As I originally assumed, Dangerously in Love was competent R&B sung by a competent R&B singer. The bulk of Beyoncé’s debut held a millennial clumsiness, the sum of overproduction versus Beyoncé’s personality. On the other hand, one can’t deny the singles from Dangerously in Love. Cunning and cool, “Crazy in Love” and the Donna Summer-sampled and spiked “Naughty Girl” really vibed tonight.

The album material went by in a tasteful, but formless perfumed powder puff of early 2000s urban studio wizardry. However, “Be with You,” “Signs” and “Yes” have a funky, if primitive precociousness that she’d flesh out later. I almost wish that the domestic pressing of Dangerously in Love included Beyoncé’s 2002 starter single, “Work It Out.” A soundtrack spinner from the Austin Powers in Goldmember movie, it would have added some needed kick to the record.

Beyonc+BeeBDay+PNGListening Log: August 12, 2014 / 6:30 p.m. ESTB’Day (Columbia, 2006)

If it hadn’t been for my boyfriend I was dating in 2006—he was manic for Beyoncé—my ears wouldn’t have bothered orbiting this LP at all. I guffawed when I read about the incubation period for B’Day back then. In retrospect, that this album was recorded so quickly after Beyoncé wrapped the film adaption of Dreamgirls showed something at work here. Ignoring the shameless “Crazy in Love” recast of “Déjà Vu” and the plastic “Irreplaceable,” B’Day’s high on the fussy temperament that only the best singles from Dangerously in Love hinted at.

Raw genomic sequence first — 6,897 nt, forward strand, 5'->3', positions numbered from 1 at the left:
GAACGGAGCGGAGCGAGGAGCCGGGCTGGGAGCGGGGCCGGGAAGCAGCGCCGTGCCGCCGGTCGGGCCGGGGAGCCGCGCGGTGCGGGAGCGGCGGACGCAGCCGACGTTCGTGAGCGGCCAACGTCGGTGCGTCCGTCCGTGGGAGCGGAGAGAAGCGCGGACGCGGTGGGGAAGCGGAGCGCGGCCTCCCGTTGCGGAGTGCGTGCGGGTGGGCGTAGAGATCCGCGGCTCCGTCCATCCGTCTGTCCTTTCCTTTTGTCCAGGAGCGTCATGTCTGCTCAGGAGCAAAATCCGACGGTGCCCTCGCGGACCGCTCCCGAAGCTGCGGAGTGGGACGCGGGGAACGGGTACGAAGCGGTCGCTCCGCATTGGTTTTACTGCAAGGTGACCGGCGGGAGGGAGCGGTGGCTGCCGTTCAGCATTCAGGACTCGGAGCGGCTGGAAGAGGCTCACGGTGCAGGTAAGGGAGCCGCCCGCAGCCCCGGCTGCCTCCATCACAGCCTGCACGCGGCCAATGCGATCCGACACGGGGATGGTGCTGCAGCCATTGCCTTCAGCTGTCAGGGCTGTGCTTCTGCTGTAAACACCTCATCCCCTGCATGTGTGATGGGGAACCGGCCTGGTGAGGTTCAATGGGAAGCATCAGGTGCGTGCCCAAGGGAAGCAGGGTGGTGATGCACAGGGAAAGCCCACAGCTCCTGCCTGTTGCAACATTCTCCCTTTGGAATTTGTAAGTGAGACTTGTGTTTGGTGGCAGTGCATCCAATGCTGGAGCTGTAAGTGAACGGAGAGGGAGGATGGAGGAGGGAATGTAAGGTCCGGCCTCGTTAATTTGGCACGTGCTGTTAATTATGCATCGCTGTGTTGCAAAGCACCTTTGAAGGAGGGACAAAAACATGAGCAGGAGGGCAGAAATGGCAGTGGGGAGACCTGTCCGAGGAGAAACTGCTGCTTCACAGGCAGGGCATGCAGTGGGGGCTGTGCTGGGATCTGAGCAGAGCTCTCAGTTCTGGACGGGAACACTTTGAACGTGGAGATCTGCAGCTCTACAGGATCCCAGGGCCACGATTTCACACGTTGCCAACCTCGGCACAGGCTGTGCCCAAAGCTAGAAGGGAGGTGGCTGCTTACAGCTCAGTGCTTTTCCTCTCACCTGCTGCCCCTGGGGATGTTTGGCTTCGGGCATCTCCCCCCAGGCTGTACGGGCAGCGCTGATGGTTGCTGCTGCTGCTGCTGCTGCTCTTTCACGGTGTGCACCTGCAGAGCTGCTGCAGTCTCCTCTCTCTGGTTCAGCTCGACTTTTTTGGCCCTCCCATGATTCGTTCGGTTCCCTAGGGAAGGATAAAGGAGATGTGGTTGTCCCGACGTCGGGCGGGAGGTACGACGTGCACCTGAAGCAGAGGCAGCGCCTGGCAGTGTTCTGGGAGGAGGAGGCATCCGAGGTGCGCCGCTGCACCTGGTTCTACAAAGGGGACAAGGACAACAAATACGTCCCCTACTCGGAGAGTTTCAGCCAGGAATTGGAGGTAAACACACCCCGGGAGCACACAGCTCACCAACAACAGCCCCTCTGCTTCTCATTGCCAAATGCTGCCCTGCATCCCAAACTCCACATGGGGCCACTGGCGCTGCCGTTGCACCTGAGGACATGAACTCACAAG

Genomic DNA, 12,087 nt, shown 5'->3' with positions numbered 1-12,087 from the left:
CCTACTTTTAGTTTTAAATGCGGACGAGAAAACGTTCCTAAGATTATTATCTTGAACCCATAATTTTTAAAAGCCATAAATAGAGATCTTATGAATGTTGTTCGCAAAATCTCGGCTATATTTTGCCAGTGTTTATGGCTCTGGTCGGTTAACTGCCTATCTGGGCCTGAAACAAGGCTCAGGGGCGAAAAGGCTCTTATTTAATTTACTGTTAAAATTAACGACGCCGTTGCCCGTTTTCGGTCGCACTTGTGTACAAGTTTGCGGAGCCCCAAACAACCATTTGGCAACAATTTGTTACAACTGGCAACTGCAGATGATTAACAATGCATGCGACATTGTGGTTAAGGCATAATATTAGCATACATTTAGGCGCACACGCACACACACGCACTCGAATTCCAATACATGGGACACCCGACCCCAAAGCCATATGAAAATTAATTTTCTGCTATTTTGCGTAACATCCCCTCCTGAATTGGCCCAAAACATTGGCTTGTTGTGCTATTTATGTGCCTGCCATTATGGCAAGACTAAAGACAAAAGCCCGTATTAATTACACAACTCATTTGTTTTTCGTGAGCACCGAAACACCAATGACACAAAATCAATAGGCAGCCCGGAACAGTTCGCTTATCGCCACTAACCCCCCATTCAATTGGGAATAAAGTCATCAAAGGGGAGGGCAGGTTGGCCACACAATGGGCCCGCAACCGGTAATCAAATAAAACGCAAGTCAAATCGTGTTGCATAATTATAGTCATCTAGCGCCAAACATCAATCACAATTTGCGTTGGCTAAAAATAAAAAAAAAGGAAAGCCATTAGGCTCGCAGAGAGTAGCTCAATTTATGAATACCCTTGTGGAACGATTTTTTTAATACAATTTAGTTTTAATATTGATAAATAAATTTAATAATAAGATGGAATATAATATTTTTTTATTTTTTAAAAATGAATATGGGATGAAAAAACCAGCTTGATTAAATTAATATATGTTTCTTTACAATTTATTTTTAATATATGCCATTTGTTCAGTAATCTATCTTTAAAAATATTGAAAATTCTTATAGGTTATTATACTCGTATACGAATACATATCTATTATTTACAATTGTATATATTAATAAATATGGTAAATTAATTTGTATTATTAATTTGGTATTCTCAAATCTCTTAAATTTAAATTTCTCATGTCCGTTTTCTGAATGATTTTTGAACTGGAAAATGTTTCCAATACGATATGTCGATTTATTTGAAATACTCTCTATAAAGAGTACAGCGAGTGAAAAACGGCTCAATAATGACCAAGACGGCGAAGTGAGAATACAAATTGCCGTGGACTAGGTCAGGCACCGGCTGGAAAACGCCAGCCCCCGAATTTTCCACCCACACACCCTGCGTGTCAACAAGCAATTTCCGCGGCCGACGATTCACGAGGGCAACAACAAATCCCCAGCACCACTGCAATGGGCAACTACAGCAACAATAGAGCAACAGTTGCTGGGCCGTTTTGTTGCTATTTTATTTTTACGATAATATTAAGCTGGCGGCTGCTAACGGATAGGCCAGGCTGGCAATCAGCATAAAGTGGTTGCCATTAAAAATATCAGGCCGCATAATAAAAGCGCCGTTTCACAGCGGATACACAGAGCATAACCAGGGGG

I immediately realized that Beyoncé has always been sexualized, no chrysalis required. She toyed with said sexuality’s frequency and tint on the retro-rock-funk fit of “Suga Mama” and the nouveau hip-hop dancer “Freakum Dress.” Magnificent and bold, she took no prisoners on this material.

What spoke to me was “Ring the Alarm.” Upon its release as a single I viewed it as an inferior xerox of Kelis’ “Caught Out There.” One can’t deny Kelis’ influence, but if Kelis was anger unhinged, Beyoncé’s fury was fueled by an emotional desperation. Sadly, Beyoncé solely captivated me with the uptempos. The ballads were generic soul-by-numbers (“Flaws and All,” “Listen”); if she’d let the song arrangements guide her to vulnerability versus flaunting her vocal cleavage, I might have connected.